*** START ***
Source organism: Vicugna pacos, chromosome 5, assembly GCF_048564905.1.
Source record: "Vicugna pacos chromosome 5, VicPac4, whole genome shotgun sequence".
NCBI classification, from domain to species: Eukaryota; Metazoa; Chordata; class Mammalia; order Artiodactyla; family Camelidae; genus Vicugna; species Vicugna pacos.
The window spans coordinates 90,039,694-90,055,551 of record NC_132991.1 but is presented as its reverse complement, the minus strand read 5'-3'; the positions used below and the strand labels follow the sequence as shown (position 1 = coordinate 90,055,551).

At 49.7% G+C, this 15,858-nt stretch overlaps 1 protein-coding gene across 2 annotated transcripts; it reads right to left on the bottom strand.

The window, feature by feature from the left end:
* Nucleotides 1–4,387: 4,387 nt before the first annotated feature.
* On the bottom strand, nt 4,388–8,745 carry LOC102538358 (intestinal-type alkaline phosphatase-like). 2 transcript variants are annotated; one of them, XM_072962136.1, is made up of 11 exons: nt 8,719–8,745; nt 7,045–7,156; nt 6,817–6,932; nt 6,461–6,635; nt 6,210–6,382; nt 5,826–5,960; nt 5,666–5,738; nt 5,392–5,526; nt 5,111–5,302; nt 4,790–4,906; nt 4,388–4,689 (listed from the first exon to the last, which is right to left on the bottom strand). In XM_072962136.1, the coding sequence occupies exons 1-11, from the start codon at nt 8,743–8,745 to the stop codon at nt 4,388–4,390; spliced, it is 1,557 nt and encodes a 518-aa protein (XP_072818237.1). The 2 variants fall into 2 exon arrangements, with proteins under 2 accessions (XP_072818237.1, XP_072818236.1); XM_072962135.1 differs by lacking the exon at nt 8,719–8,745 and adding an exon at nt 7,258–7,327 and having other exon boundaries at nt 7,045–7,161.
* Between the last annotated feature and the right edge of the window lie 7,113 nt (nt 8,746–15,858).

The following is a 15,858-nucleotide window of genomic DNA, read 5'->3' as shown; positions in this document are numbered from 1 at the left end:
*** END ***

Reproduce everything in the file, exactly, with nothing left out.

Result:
Source organism: Vicugna pacos, chromosome 5, assembly GCF_048564905.1.
Source record: "Vicugna pacos chromosome 5, VicPac4, whole genome shotgun sequence".
NCBI classification, from domain to species: Eukaryota; Metazoa; Chordata; class Mammalia; order Artiodactyla; family Camelidae; genus Vicugna; species Vicugna pacos.
The window spans coordinates 90,039,694-90,055,551 of record NC_132991.1 but is presented as its reverse complement, the minus strand read 5'-3'; the positions used below and the strand labels follow the sequence as shown (position 1 = coordinate 90,055,551).

At 49.7% G+C, this 15,858-nt stretch overlaps 1 protein-coding gene across 2 annotated transcripts; it reads right to left on the bottom strand.

The window, feature by feature from the left end:
* Nucleotides 1–4,387: 4,387 nt before the first annotated feature.
* On the bottom strand, nt 4,388–8,745 carry LOC102538358 (intestinal-type alkaline phosphatase-like). 2 transcript variants are annotated; one of them, XM_072962136.1, is made up of 11 exons: nt 8,719–8,745; nt 7,045–7,156; nt 6,817–6,932; nt 6,461–6,635; nt 6,210–6,382; nt 5,826–5,960; nt 5,666–5,738; nt 5,392–5,526; nt 5,111–5,302; nt 4,790–4,906; nt 4,388–4,689 (listed from the first exon to the last, which is right to left on the bottom strand). In XM_072962136.1, the coding sequence occupies exons 1-11, from the start codon at nt 8,743–8,745 to the stop codon at nt 4,388–4,390; spliced, it is 1,557 nt and encodes a 518-aa protein (XP_072818237.1). The 2 variants fall into 2 exon arrangements, with proteins under 2 accessions (XP_072818237.1, XP_072818236.1); XM_072962135.1 differs by lacking the exon at nt 8,719–8,745 and adding an exon at nt 7,258–7,327 and having other exon boundaries at nt 7,045–7,161.
* Between the last annotated feature and the right edge of the window lie 7,113 nt (nt 8,746–15,858).

The following is a 15,858-nucleotide window of genomic DNA, read 5'->3' as shown; positions in this document are numbered from 1 at the left end: